Jh

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Post by Savacc » Tue Dec 04, 2007 10:57 pm

Long ago, the crafting god Lunariel, observed that there were shipwright schematics that took 4 resources and had an experimental % of OQ 50% and PE 50%, but only one of the resources had a PE stat. Lunariel insisted that that made the PE stat worth 4 times any OQ stat and thought we should "adjust" the % to OQ 25% and PE 75% to account for this. It is the only time in my crafting life I ever disagreed with the master. When I saw your (Holden) post, I suspected you (Holden)were falling into the same kind of thinking as Lunariel.
Why I disagree with you both (Holden and Lunariel), is that we know how SOE figures the experimantal % and handles caps and resources without a stat. It is not by "adjusting" the experimental %. Z gives great detail in his guide on how caps and resources without a stat are figured.
In your (Holden), and Lunariel's defense, Im sure you (Holden) know how the schematics actually work, and were not saying the % should be changed to "do the math", but rather that we should "think" in terms of the % not being 50/50, but rather weighted towards the capped resource or resource with a stat. If it helps you (Holden) to "think" in those terms, then go ahead. Just be sure when its time to "do the math" that you (Holden) use the actual values.
Last edited by Savacc on Wed Dec 05, 2007 8:21 am, edited 5 times in total.

Jhaerel
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Post by Jhaerel » Wed Dec 05, 2007 12:39 am

I'm confused, are you referring to my post?

Jh

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Savacc
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Post by Savacc » Wed Dec 05, 2007 8:05 am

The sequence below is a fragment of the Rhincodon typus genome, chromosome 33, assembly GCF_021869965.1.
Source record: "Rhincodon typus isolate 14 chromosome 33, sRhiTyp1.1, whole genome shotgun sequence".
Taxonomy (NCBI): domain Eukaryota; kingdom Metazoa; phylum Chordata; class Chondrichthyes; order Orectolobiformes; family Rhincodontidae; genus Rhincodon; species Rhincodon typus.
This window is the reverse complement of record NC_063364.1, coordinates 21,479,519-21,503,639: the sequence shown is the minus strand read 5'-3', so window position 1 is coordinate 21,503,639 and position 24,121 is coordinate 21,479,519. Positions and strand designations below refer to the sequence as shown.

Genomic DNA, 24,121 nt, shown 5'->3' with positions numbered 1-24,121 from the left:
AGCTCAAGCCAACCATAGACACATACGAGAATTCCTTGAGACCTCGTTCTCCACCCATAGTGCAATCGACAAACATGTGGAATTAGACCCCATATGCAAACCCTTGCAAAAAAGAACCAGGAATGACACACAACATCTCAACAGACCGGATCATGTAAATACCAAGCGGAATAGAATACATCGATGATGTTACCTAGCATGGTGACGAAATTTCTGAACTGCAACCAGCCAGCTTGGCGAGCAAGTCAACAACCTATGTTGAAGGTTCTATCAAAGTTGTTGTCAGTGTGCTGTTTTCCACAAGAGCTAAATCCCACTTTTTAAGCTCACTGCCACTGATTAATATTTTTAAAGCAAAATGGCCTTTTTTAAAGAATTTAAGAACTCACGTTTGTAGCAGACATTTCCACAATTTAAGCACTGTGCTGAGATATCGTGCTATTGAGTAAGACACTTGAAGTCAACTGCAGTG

Opps :oops: No I meant Holden. I saw your post and thought it was him. Sorry.

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Post by Savacc » Thu Dec 06, 2007 9:29 am

Jhaerel wrote:So is the max cap used in calculations for crafting? Like if the max cap on the OQ on something is 800 (just an example) and I have some of that with OQ 800, is it worth 80% for crafting or 100%?

Jh
Your drafting tool will tell you. At the assembly screen, where you add the resources, check to see if the bar is green and full or not, then look in the box in the lower right and see if the OQ calculation is 80% or 100%.

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Post by Holden » Thu Dec 06, 2007 12:37 pm

Savacc wrote:Long ago, the crafting god Lunariel, observed that there were shipwright schematics that took 4 resources and had an experimental % of OQ 50% and PE 50%, but only one of the resources had a PE stat. Lunariel insisted that that made the PE stat worth 4 times any OQ stat and thought we should "adjust" the % to OQ 25% and PE 75% to account for this. It is the only time in my crafting life I ever disagreed with the master. When I saw your (Holden) post, I suspected you (Holden)were falling into the same kind of thinking as Lunariel.
Hmm. Yes and no. I was talking about looking at the value of a resource on its own. Obviously in the actual calculation, using your 4 resources (we'll call them a, b, c, and d) and 1 pe example, assuming you need w of a, x of b, y of c, and z of d, and that d has pe: